Skip to Content

Proposed Rule

Western Pacific Fishery Management Council; Public Meetings

Document Details

Information about this document as published in the Federal Register.

Published Document

This document has been published in the Federal Register. Use the PDF linked in the document sidebar for the official electronic format.

Start Preamble


National Marine Fisheries Service (NMFS), National Oceanic and Atmospheric Administration (NOAA), Commerce.


Notice of public meetings and hearings.


The Western Pacific Fishery Management Council (Council) will hold its 137th meeting to consider and take actions on fishery management issues in the Western Pacific Region.


The 137th Council meeting and public hearings will be held on March 13 - 16, 2007. For specific times and the agenda, see SUPPLEMENTARY INFORMATION.

Start Printed Page 8146


The 137th Council meeting and public hearings will be held at the Ala Moana Hotel, 410 Atkinson Drive, Honolulu, HI 96814-4722; telephone: 808-955-4811.

Start Further Info


Kitty M. Simonds, Executive Director; telephone: 808-522-8220.

End Further Info End Preamble Start Supplemental Information


In addition to the agenda items listed here, the Council will hear recommendations from other Council advisory groups. Public comment periods will be provided throughout the agenda. The order in which agenda items are addressed may change. The Council will meet as late as necessary to complete scheduled business.

Schedule and Agenda for Council Standing Committee Meetings

Tuesday, March 13, 2007

Standing Committee

1. 8 a.m. - 10 a.m. Marianas Archipelago Ecosystem Standing Committee

2. 10 a.m. - 12 noon Hawaii Archipelago Ecosystem Standing Committee

3. 1:30 p.m. - 3 p.m. American Samoa Archipelago Ecosystem Standing Committee

4. 3 p.m. - 4 p.m. Pelagics and International Ecosystem Standing Committee

5. 4 p.m. - 6 p.m. Program Planning/Research & Executive/Budget Standing Committee

The agenda during the full Council meeting will include the items listed here.

Schedule and Agenda for Council Meeting

9 a.m. - 5 p.m. Wednesday, March 14, 2007

1. Introductions

2. Approval of Agenda

3. Approval of 135th and 136th Meeting Minutes

4. Agency Reports


1. Pacific Islands Regional Office (PIRO)

2. Pacific Islands Fisheries Science Center (PIFSC)

B. NOAA General Counsel

C. United States Fish and Wildlife Service (USFWS)

5. Mariana Archipelago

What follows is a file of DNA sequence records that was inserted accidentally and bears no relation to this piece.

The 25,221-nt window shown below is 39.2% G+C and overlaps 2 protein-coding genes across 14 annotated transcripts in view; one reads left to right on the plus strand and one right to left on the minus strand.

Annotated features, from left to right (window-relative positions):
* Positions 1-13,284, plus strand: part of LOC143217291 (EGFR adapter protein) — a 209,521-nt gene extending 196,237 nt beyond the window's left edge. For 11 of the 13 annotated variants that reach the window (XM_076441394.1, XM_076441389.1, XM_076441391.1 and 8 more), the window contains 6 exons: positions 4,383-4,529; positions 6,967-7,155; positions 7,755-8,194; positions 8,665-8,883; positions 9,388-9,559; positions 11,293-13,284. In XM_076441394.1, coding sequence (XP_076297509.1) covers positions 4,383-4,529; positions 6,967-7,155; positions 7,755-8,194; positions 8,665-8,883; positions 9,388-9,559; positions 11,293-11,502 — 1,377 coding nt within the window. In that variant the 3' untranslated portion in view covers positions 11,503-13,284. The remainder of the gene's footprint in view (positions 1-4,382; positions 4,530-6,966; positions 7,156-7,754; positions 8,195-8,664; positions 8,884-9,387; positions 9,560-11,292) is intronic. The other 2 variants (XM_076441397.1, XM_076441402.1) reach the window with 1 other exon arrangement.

A. Island Area Reports

1. Commonwealth of the Northern Mariana Islands (CNMI)

2. Guam

B. Enforcement Reports

1. CNMI Enforcement Agency Report

2. Guam Enforcement Agency Report

3. United States Coast Guard (USCG) Enforcement Report

4. NMFS Office for Law Enforcement (OLE) Report

5. Status of Violations

C. Micronesian Challenged

D. CNMI/Guam Bottomfish Assessment

E. Mariana Turtle Research

F. Federal Monitoring and Reporting Program for CNMI

G. Mariana Community Initiatives

1. Report on CNMI Advisor and Regional Ecosystem Advisory Council (REAC) Meetings

2. Report on Guam Advisor and REAC Meetings

3. Report on Guam Voluntary Data Collection Program

H. Scientific and Statistical Committee (SSC) Recommendations

I. Standing Committee Recommendations

J. Public Comment

K. Council Discussion and Action

6. American Samoa Archipelago

A. Island Area Reports

B. Enforcement Reports

1. Agency Enforcement Report

2. USCG Enforcement Report

3. NMFS OLE Report

4. Status of Violations

5. United States Cook Islands Longline Fishing Access

C. Status of Products from American Samoa/Samoa MOU

D. Status of Fisheries Development in American Samoa

1. Impact to New Minimum Wage Laws

2. Economic Study

E. Report on Protected Species Interaction in American Samoa Longline Fishery

F. American Samoa Turtle Research

G. American Samoa Bottomfish Stock Assessment

H. American Samoa Community Initiatives

1. Advisory Group Meetings

2. Legislative Actions

H. SSC Recommendations

I. Standing Committee Recommendations

J. Public Comment

K. Council Discussion and Action

9 a.m. 5 p.m. Thursday, March 15, 2007

9. Hawaii Archipelago

A. Island Area Reports

B. Enforcement Reports

1. Agency Enforcement Report

2. USCG Enforcement Report

3. NMFS OLE Report

4. Status of Violations

5. Automatic Identification System Pilot Project Report

6. NMFS Vessel Monitoring System (VMS) Policy

7. Status of Electronic Logbook Reporting Certification Program

C. Protected Resources

1. Hawaiian Green Sea Turtle Recovery

2. Monk Seal Fatty Acid Study

3. Marine Mammal Advisory Committee Recommendations

D. NOAA Updates

1. Humpback Whale Sanctuary five-year plan

2. Pacific Services Center

E. Northwestern Hawaiian Islands (NWHI) Monument

1. Hawaii Longline Transit Notification in NWHI

2. NWHI Bottomfish

a. Heleuma “Anchoring”